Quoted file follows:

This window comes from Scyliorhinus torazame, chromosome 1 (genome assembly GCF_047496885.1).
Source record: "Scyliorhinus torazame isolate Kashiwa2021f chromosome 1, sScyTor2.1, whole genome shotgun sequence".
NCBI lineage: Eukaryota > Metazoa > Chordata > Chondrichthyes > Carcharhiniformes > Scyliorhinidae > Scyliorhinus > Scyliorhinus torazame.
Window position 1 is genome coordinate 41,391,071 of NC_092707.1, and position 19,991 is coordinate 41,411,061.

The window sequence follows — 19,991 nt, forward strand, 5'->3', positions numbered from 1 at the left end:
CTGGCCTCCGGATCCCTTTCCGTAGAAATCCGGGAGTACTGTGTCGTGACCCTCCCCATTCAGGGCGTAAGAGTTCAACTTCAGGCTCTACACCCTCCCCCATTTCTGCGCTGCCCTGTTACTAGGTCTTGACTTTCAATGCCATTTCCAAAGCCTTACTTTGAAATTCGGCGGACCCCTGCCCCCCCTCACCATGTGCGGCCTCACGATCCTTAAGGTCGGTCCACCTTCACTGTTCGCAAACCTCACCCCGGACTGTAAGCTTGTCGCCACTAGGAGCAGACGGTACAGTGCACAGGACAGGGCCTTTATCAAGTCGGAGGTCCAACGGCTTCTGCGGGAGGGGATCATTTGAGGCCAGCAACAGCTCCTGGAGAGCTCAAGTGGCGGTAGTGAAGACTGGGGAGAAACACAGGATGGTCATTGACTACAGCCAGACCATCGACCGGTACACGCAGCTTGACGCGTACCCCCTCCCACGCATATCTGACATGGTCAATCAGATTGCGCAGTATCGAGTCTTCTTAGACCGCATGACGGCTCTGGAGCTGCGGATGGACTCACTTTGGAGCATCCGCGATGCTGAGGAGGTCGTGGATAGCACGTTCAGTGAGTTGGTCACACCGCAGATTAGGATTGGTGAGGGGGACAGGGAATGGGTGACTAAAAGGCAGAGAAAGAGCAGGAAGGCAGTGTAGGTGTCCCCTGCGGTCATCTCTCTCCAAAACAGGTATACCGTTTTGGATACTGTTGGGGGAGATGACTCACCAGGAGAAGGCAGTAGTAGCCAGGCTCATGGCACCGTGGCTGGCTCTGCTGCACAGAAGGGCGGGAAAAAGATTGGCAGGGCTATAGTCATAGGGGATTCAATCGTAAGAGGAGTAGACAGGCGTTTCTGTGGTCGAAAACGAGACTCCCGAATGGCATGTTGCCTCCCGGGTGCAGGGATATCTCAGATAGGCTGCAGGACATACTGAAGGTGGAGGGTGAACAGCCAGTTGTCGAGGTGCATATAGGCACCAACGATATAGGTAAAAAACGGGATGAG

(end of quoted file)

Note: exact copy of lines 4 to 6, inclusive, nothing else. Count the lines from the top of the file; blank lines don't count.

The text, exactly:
Window position 1 is genome coordinate 41,391,071 of NC_092707.1, and position 19,991 is coordinate 41,411,061.

The window sequence follows — 19,991 nt, forward strand, 5'->3', positions numbered from 1 at the left end:
CTGGCCTCCGGATCCCTTTCCGTAGAAATCCGGGAGTACTGTGTCGTGACCCTCCCCATTCAGGGCGTAAGAGTTCAACTTCAGGCTCTACACCCTCCCCCATTTCTGCGCTGCCCTGTTACTAGGTCTTGACTTTCAATGCCATTTCCAAAGCCTTACTTTGAAATTCGGCGGACCCCTGCCCCCCCTCACCATGTGCGGCCTCACGATCCTTAAGGTCGGTCCACCTTCACTGTTCGCAAACCTCACCCCGGACTGTAAGCTTGTCGCCACTAGGAGCAGACGGTACAGTGCACAGGACAGGGCCTTTATCAAGTCGGAGGTCCAACGGCTTCTGCGGGAGGGGATCATTTGAGGCCAGCAACAGCTCCTGGAGAGCTCAAGTGGCGGTAGTGAAGACTGGGGAGAAACACAGGATGGTCATTGACTACAGCCAGACCATCGACCGGTACACGCAGCTTGACGCGTACCCCCTCCCACGCATATCTGACATGGTCAATCAGATTGCGCAGTATCGAGTCTTCTTAGACCGCATGACGGCTCTGGAGCTGCGGATGGACTCACTTTGGAGCATCCGCGATGCTGAGGAGGTCGTGGATAGCACGTTCAGTGAGTTGGTCACACCGCAGATTAGGATTGGTGAGGGGGACAGGGAATGGGTGACTAAAAGGCAGAGAAAGAGCAGGAAGGCAGTGTAGGTGTCCCCTGCGGTCATCTCTCTCCAAAACAGGTATACCGTTTTGGATACTGTTGGGGGAGATGACTCACCAGGAGAAGGCAGTAGTAGCCAGGCTCATGGCACCGTGGCTGGCTCTGCTGCACAGAAGGGCGGGAAAAAGATTGGCAGGGCTATAGTCATAGGGGATTCAATCGTAAGAGGAGTAGACAGGCGTTTCTGTGGTCGAAAACGAGACTCCCGAATGGCATGTTGCCTCCCGGGTGCAGGGATATCTCAGATAGGCTGCAGGACATACTGAAGGTGGAGGGTGAACAGCCAGTTGTCGAGGTGCATATAGGCACCAACGATATAGGTAAAAAACGGGATGAG